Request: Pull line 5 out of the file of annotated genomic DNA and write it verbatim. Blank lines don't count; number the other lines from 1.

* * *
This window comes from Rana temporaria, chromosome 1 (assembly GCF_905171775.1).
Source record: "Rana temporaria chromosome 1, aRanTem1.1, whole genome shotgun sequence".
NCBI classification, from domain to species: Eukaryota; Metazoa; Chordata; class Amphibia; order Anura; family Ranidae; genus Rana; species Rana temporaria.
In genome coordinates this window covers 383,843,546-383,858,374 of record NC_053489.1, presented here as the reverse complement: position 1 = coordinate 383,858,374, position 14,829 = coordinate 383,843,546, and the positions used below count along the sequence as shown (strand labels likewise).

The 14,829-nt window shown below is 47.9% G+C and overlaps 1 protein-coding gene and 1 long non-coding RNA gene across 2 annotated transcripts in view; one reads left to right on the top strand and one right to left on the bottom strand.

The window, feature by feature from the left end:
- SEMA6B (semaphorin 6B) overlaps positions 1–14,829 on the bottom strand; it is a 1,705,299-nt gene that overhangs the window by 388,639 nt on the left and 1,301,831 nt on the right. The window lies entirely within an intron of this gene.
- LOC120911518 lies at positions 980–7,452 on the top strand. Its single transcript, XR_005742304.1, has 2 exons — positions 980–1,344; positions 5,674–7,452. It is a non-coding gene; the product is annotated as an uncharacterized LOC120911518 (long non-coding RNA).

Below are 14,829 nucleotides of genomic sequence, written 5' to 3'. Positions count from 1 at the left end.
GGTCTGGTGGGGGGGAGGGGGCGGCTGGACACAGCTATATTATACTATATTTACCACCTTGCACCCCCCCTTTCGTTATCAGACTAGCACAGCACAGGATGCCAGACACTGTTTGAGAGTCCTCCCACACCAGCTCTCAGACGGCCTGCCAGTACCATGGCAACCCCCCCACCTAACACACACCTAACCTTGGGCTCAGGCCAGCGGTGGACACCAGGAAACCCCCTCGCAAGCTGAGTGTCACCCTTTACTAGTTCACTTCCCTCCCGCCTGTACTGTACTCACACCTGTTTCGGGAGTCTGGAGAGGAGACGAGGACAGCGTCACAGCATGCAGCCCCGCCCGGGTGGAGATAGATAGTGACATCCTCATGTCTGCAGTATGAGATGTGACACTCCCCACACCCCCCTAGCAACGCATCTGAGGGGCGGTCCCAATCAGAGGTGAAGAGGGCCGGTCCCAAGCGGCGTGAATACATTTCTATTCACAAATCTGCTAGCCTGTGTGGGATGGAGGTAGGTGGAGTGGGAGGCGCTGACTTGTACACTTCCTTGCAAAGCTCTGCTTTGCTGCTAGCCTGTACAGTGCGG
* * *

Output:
The 14,829-nt window shown below is 47.9% G+C and overlaps 1 protein-coding gene and 1 long non-coding RNA gene across 2 annotated transcripts in view; one reads left to right on the top strand and one right to left on the bottom strand.